Sometimes, he recreates famous paintings using headless dummies with the "Africanised" clothing instead of their original costumes, for example Gainsborough's Mr and Mrs Andrews Without Their Heads (1998),[20] Reverend on Ice (2005)[21] (after The Rev Robert Walker Skating on Duddingston Loch by Raeburn) and The Swing (after Fragonard) (2001). [22] An added layer to the Fragonard piece is that the fabric used is printed with the Chanel logo (though it is obviously not real Chanel fabric).

Shonibare also takes carefully posed photographs and videos recreating famous British paintings or stories from literature but with himself taking centre stage as an alternative, black British dandy, e.g., A Rake's Progress by Hogarth which he translates into Diary of A Victorian Dandy (1998)[23] or Dorian Gray (2001)[24] after Oscar Wilde's novel The Picture of Dorian Gray.

Considerably larger than a usual ship in a bottle, yet much smaller than the real HMS Victory, in fact a 1:30 scale model, Shonibare's Nelson's Ship in a Bottle, was "the first commission on the Fourth Plinth to reflect specifically on the historical symbolism of Trafalgar Square, which commemorates the Battle of Trafalgar, and will link directly with Nelson’s column."[25] The work was placed there on 24 May 2010 and remained until 30 January 2012. Being widely admired, in 2011 the Art Fund launched a campaign and successfully raised money for the purchase and relocation of the sculpture to the National Maritime Museum in Greenwich where it now found its new permanent home.[26]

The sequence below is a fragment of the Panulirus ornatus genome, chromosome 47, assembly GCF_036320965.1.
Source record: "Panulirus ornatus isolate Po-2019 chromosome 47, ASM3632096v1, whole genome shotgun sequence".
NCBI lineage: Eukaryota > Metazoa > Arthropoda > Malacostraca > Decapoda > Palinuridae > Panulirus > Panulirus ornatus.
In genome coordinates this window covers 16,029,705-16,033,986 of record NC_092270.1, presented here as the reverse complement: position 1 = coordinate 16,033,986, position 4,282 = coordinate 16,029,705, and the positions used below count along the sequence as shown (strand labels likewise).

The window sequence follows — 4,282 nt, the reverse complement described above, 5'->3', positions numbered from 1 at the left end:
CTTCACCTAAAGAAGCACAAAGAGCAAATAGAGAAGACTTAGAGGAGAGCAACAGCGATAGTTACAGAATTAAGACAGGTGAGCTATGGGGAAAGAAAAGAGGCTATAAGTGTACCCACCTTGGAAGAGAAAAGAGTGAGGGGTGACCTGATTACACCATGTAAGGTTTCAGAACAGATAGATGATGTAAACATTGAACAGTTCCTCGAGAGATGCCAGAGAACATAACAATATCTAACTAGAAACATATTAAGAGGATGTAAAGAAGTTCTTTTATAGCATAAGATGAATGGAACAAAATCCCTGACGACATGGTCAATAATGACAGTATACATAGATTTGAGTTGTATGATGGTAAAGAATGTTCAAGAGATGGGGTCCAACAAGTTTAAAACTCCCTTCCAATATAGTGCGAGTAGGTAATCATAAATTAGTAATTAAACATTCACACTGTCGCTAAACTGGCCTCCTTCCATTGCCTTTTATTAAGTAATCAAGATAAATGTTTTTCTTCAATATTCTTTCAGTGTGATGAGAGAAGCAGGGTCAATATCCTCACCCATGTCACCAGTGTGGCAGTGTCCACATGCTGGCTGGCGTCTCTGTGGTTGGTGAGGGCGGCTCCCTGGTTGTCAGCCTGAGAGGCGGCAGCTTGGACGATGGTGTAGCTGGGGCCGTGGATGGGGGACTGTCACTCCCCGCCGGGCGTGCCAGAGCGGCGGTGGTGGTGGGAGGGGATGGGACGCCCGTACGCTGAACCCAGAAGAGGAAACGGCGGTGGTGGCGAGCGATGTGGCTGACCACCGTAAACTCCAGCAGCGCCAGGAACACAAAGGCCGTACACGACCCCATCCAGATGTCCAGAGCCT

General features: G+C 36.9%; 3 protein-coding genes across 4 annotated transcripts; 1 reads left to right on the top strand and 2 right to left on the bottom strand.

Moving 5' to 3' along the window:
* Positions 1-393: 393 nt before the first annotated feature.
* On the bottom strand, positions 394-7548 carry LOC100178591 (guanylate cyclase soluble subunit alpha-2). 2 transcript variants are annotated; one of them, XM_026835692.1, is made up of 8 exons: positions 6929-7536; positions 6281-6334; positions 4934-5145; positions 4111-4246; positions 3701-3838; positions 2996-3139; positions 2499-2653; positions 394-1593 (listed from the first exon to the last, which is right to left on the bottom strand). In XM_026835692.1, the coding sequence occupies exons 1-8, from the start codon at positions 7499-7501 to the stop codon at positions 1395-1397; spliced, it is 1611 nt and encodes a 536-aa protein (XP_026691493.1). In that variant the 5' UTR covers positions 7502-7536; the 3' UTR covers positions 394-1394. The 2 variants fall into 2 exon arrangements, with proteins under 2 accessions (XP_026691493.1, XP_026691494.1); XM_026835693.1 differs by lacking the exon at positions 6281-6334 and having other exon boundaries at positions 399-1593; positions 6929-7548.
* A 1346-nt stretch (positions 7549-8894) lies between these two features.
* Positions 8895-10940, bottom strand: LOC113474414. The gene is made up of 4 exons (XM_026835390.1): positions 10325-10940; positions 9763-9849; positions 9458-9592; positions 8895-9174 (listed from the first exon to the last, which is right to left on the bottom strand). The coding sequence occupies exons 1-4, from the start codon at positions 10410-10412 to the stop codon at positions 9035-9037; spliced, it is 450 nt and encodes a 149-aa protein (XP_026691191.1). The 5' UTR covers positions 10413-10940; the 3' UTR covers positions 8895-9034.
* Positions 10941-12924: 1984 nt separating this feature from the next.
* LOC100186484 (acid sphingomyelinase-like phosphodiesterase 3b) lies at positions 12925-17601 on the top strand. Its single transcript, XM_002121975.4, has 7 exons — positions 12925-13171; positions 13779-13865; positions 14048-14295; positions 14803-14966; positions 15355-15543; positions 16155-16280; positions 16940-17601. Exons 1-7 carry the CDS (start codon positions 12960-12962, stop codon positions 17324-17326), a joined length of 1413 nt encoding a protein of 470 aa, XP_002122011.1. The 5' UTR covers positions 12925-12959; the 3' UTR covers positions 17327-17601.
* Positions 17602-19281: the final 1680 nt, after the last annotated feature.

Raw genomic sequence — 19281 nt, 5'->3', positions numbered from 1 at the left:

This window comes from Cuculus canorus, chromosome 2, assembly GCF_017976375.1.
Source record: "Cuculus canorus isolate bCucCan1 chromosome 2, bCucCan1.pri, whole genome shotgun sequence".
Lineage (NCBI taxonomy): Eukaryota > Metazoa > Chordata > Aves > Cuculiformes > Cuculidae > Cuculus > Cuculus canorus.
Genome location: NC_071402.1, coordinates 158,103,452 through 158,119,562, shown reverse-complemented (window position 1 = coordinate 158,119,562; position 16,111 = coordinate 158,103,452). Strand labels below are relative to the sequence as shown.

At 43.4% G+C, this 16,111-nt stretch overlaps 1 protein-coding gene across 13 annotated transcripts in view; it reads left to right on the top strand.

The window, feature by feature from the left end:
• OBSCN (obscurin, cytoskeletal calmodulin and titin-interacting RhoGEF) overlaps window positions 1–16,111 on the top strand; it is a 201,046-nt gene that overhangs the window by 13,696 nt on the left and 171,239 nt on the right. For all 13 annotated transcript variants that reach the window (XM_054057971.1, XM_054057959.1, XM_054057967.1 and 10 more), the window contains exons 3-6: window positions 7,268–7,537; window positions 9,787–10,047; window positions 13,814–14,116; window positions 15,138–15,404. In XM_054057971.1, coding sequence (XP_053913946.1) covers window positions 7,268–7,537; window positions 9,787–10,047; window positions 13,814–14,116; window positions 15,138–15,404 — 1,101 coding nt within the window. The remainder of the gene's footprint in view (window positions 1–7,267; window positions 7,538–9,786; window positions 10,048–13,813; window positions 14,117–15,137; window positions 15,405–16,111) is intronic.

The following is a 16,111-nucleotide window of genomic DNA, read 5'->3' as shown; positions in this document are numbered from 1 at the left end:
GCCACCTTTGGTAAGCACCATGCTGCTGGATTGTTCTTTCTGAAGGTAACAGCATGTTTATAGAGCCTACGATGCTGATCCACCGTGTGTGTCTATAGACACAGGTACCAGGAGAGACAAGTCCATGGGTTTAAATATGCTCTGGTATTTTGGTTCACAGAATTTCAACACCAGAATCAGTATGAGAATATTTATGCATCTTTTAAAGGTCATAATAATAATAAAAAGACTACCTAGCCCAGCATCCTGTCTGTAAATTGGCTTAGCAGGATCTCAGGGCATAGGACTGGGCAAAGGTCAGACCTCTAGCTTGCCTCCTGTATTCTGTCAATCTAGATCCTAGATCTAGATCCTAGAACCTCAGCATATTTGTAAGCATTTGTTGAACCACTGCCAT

Other works include printed ceramics, and cloth-covered shoes, upholstery, walls and bowls.

In October 2013 Shonibare took part in Art Wars at the Saatchi Gallery curated by Ben Moore. The artist was issued with a stormtrooper helmet, which he transformed into a work of art. Proceeds went to the Missing Tom Fund set up by Ben Moore to find his brother Tom, who has been missing for more than ten years. The work was also shown on the Regent's Park platform as part of Art Below Regents Park.

The Goodman Gallery announced in 2018 that the Norval Foundation, South Africa's newest art museum based in Cape Town has made a permanent acquisition of Yinka Shonibare's Wind Sculpture (SG) III, making it the a first for the African continent. The sculpture will be unveiled in February 2019, increasing the British-Nigerian artist's visibility on the continent where he grew up.[27][28]

Shonibare has collaborated with Bellerby & Co, Globemakers.[29]

Selected artworks/exhibitionsEdit

Shonibare's first solo exhibition was in 1989 at Byam Shaw Gallery, London. During 2008–09, he was the subject of a major mid-career survey in both Australia and the USA; starting in September 2008 at the MCA Sydney and toured to the Brooklyn Museum, New York in June 2009 and the Museum of African Art at the Smithsonian Institution, Washington DC in October 2009. For the 2009 Brooklyn Museum exhibition, he created a site-specific installation titled Mother and Father Worked Hard So I Can Play which was on view in several of the Museum’s period rooms. Another site-specific installation, Party Time—Re-Imagine America: A Centennial Commission was simultaneously on view at the Newark Museum in Newark, New Jersey, from 1 July 2009, to 3 January 2010, in the dining room of the museum’s 1885 Ballantine House.


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Further readingEdit

External linksEdit